In contrast to these dualistic theories, reductive materialism, more often called “the identity theory,” holds that mental states are physical states of the brain. An even more popular materialist theory is functionalism, which holds that the defining feature of any type of mental state is the set of causal relations it bears to environmental effects on the body, other types of mental states, and bodily behavior. So pain, for example, typically results from bodily injury, causes annoyance and distress, and causes wincing, blanching, and the nursing of the injured area. Any state that plays exactly the same functional role is pain, according to functionalism. A third type of materialism is eliminative materialism, which holds that the theory of mental states is impoverished, not simply incorrect. There are no mental states, only brain states.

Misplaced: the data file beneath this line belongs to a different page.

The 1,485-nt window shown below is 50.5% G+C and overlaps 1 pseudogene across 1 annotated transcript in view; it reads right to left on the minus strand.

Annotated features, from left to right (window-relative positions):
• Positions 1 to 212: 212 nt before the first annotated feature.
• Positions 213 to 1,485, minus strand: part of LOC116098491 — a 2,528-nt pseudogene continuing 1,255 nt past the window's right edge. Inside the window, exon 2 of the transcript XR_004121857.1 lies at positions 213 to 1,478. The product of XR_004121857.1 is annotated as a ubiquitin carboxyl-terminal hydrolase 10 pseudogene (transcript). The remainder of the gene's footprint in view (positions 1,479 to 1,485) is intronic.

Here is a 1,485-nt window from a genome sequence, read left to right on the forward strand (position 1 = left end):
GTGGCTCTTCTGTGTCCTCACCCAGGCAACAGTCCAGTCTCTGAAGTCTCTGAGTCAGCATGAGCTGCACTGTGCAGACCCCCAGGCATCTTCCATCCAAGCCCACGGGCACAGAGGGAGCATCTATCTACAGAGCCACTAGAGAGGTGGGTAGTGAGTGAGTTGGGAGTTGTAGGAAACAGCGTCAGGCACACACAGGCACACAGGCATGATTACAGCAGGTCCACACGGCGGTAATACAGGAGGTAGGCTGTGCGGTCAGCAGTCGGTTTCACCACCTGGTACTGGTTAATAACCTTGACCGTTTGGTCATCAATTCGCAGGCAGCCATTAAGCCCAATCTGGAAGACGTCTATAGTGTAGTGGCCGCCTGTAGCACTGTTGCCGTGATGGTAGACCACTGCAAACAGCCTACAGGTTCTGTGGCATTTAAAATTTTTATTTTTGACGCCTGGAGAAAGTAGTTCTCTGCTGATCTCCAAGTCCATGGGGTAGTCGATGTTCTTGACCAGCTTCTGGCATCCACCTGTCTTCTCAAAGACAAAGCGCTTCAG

Eliminative materialism is the philosophical theory held by Churchland. He argues that the position is supported by advances in the neurosciences. Neuroscientists routinely produce color-coded images of the actual patterns of activity in the brain when people read, attend to different features of visual stimuli, encode and retrieve memories, and perform other cognitive tasks. Other neuroscientists produce very detailed maps of the primate cortex that distinguish dozens of specialized processing areas. Much support for eliminative materialism is also found in studies of cases of brain damage, degeneration, and disequilibrium. For example, lesions to the connections between the secondary visual cortex and the secondary auditory cortex of the left hemisphere may result in the inability to identify perceived colors, while lesions to the secondary auditory cortex of the left hemisphere results in the more drastic effect of...